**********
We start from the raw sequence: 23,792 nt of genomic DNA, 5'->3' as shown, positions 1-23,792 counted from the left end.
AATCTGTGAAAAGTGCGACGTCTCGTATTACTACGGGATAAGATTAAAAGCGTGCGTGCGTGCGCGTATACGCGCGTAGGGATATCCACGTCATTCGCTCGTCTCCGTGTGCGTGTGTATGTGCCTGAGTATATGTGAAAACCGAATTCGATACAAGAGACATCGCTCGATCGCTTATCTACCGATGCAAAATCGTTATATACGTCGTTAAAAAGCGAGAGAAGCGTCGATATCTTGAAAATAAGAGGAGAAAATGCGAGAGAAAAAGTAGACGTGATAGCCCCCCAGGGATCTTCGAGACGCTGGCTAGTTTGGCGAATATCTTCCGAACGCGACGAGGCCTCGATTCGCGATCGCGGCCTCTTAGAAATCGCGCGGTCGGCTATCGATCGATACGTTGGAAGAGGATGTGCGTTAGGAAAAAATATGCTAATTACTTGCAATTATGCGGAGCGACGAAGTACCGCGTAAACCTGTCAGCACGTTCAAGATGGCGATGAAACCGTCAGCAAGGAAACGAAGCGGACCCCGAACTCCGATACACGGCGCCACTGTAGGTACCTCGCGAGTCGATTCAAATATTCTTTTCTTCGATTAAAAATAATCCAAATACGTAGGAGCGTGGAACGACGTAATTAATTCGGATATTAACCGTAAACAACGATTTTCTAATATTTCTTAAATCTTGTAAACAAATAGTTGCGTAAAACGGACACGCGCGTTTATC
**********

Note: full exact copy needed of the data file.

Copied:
We start from the raw sequence: 23,792 nt of genomic DNA, 5'->3' as shown, positions 1-23,792 counted from the left end.
AATCTGTGAAAAGTGCGACGTCTCGTATTACTACGGGATAAGATTAAAAGCGTGCGTGCGTGCGCGTATACGCGCGTAGGGATATCCACGTCATTCGCTCGTCTCCGTGTGCGTGTGTATGTGCCTGAGTATATGTGAAAACCGAATTCGATACAAGAGACATCGCTCGATCGCTTATCTACCGATGCAAAATCGTTATATACGTCGTTAAAAAGCGAGAGAAGCGTCGATATCTTGAAAATAAGAGGAGAAAATGCGAGAGAAAAAGTAGACGTGATAGCCCCCCAGGGATCTTCGAGACGCTGGCTAGTTTGGCGAATATCTTCCGAACGCGACGAGGCCTCGATTCGCGATCGCGGCCTCTTAGAAATCGCGCGGTCGGCTATCGATCGATACGTTGGAAGAGGATGTGCGTTAGGAAAAAATATGCTAATTACTTGCAATTATGCGGAGCGACGAAGTACCGCGTAAACCTGTCAGCACGTTCAAGATGGCGATGAAACCGTCAGCAAGGAAACGAAGCGGACCCCGAACTCCGATACACGGCGCCACTGTAGGTACCTCGCGAGTCGATTCAAATATTCTTTTCTTCGATTAAAAATAATCCAAATACGTAGGAGCGTGGAACGACGTAATTAATTCGGATATTAACCGTAAACAACGATTTTCTAATATTTCTTAAATCTTGTAAACAAATAGTTGCGTAAAACGGACACGCGCGTTTATC